Despite the common etymological root, rondo and rondeau as musical forms are essentially different. Rondo is strictly an instrumental musical form that was developed beginning in the 17th century. Rondeau, on the other hand, is a vocal musical form that was originally developed as monophonic music (in the 13th century) and then as polyphonic music (in the 14th century). Notably, both vocal forms of rondeau nearly disappeared from the repertoire by the beginning of the 16th century.
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In rondo form, a principal theme (sometimes called the "refrain") alternates with one or more contrasting themes, generally called "episodes", but also occasionally referred to as "digressions" or "couplets". Possible patterns in the Classical period include: ABA, ABACA, or ABACABA. These are sometimes designated "first rondo", "second rondo", and "third rondo", respectively. The first rondo is distinguished from the three-part song form principally by the fact that at least one of the themes is a song form in itself, but the difference in melodic and rhythmic content of the themes in the rondo form is usually greater than in the song form, and the accompanimental figuration in the parts of the rondo (unlike the song form) is usually contrasted. The number of themes can vary from piece to piece, and the recurring element is sometimes embellished and/or shortened in order to provide for variation. Perhaps the best-known example of rondo form is Beethoven's "Für Elise", an ABACA rondo.
The pattern of repeats, however, in 18th-century ballet music, that is, in music intended specifically for dancing rather than listening, is often not predictable. An instructive example comes from the pasticcio pantomime ballet Le peintre amoureux de son modèle (around 1760s), extant in the Ferrère manuscript (F-Po Rés. 68). The final contredanse générale, for example, which was taken from J.-P. Rameau’s Les fêtes d’Hébé and which was to be played “en rondeau”, has a repeat structure of AA [BBACCA] × 4 (that is, after the initial AA, the sequence BBACCA is repeated four times).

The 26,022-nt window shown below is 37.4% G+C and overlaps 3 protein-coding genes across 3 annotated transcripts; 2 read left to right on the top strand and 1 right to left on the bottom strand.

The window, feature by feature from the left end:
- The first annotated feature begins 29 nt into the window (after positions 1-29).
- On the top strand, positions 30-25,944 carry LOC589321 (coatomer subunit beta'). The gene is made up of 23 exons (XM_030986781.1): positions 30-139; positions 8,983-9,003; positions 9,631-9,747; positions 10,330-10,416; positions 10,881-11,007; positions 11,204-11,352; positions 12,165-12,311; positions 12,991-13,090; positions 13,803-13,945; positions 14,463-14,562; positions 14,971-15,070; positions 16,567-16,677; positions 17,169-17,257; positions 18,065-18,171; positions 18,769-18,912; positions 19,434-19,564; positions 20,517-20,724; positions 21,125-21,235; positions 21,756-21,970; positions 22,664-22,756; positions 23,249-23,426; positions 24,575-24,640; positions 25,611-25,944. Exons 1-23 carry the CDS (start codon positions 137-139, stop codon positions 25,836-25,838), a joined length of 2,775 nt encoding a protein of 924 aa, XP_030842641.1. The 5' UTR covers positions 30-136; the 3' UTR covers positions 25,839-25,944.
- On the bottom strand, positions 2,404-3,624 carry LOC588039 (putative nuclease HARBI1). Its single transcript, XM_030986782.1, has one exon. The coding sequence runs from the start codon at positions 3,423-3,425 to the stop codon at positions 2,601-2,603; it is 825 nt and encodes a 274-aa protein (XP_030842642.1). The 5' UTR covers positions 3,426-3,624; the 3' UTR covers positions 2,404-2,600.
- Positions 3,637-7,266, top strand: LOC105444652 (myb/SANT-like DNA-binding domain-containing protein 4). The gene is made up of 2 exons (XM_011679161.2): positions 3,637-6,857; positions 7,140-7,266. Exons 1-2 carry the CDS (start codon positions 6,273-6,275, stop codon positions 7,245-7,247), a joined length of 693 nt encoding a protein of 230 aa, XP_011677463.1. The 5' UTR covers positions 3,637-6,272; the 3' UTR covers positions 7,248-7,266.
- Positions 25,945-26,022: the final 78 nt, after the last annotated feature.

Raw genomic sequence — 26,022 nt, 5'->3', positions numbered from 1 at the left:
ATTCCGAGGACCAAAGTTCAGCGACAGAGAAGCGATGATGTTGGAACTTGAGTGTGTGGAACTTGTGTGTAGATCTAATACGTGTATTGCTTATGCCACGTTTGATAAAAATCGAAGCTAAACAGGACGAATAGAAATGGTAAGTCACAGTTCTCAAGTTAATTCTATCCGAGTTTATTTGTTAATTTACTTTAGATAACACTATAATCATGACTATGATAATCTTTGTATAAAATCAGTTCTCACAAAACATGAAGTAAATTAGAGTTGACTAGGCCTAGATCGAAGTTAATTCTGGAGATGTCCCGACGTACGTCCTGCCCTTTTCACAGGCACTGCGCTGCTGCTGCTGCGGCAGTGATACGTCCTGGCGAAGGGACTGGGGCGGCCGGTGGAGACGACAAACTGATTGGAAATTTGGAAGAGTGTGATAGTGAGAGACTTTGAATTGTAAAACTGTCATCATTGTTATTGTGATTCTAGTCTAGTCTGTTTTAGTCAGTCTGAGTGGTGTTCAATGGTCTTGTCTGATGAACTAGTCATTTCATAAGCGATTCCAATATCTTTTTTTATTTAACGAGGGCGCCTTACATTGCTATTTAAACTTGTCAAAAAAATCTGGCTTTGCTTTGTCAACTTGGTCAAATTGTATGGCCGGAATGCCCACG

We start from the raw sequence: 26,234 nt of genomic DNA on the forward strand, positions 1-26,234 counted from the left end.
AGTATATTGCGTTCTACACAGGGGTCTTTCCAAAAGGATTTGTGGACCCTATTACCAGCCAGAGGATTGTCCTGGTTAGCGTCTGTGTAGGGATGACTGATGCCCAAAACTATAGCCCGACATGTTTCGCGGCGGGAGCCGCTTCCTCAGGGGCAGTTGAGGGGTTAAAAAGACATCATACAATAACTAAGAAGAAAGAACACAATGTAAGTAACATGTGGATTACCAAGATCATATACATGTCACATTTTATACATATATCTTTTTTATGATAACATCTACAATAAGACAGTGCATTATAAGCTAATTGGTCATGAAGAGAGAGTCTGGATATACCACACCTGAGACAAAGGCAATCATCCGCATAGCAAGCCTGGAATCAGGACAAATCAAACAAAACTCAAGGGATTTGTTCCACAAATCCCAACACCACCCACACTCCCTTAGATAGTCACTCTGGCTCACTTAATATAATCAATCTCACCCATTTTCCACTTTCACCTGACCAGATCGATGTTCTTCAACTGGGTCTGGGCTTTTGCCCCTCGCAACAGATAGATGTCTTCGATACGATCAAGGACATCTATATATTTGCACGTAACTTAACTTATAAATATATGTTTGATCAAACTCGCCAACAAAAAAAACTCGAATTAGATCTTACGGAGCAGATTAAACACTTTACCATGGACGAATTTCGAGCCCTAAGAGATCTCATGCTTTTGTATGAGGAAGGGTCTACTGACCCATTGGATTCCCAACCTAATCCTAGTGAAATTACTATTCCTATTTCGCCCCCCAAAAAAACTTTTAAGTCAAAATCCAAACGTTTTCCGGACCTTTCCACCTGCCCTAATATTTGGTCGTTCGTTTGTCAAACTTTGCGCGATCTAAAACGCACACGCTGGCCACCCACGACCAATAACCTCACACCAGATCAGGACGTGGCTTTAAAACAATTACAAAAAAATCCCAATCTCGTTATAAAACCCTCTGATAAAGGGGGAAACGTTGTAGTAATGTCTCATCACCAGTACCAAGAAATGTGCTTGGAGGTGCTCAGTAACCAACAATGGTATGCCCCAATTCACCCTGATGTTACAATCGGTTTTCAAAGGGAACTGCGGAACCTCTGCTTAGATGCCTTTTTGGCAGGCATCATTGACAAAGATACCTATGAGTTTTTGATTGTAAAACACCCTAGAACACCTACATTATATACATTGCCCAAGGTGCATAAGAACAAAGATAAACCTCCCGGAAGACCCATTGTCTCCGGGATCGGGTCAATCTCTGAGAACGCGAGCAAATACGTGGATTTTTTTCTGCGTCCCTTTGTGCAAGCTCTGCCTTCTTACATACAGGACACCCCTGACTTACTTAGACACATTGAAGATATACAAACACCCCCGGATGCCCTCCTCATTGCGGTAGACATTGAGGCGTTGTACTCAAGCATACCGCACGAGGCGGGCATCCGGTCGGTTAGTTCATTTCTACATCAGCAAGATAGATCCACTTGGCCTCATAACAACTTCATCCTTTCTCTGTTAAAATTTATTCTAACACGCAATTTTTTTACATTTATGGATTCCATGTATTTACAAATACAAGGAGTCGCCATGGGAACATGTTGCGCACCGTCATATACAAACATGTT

A Baroque predecessor to the rondo was the ritornello. Ritornello form was used in the fast movements of baroque concertos and in many baroque vocal and choral works. The ripieno (tutti) plays the main ritornello theme, while soloists play the intervening episodes. As typical of Baroque continuo playing, in the tutti sections the soloists also play as part of the ensemble; while in the solo sections most of the remaining instruments in the ensemble may stop, in order to provide some transparency to the soloist(s), or may be used sparsely (in either case, the solos are accompanied thoroughly or punctuated by a harpsichord or the like, together with a violoncello da gamba or the like). While Rondo form is similar to ritornello form, it is different in that ritornello brings back the subject or main theme in fragments and in different keys, but the rondo brings back its theme complete and in the same key. Cedric Thorpe Davie is one author, however, who considers the ritornello form the ancestor, not of the rondo form, but of the classical concerto form (which also occurs, as a form, in many a classical-era aria.)
A common expansion of rondo form is to combine it with sonata form, to create the sonata rondo form. Here, the second theme acts in a similar way to the second theme group in sonata form by appearing first in a key other than the tonic and later being repeated in the tonic key. Unlike sonata form, thematic development does not need to occur except possibly in the coda. The last movement of Beethoven's Sonata Pathétique is an example of a sonata rondo.
Examples of rondo form
- Johann Sebastian Bach: E major Violin Concerto, last movement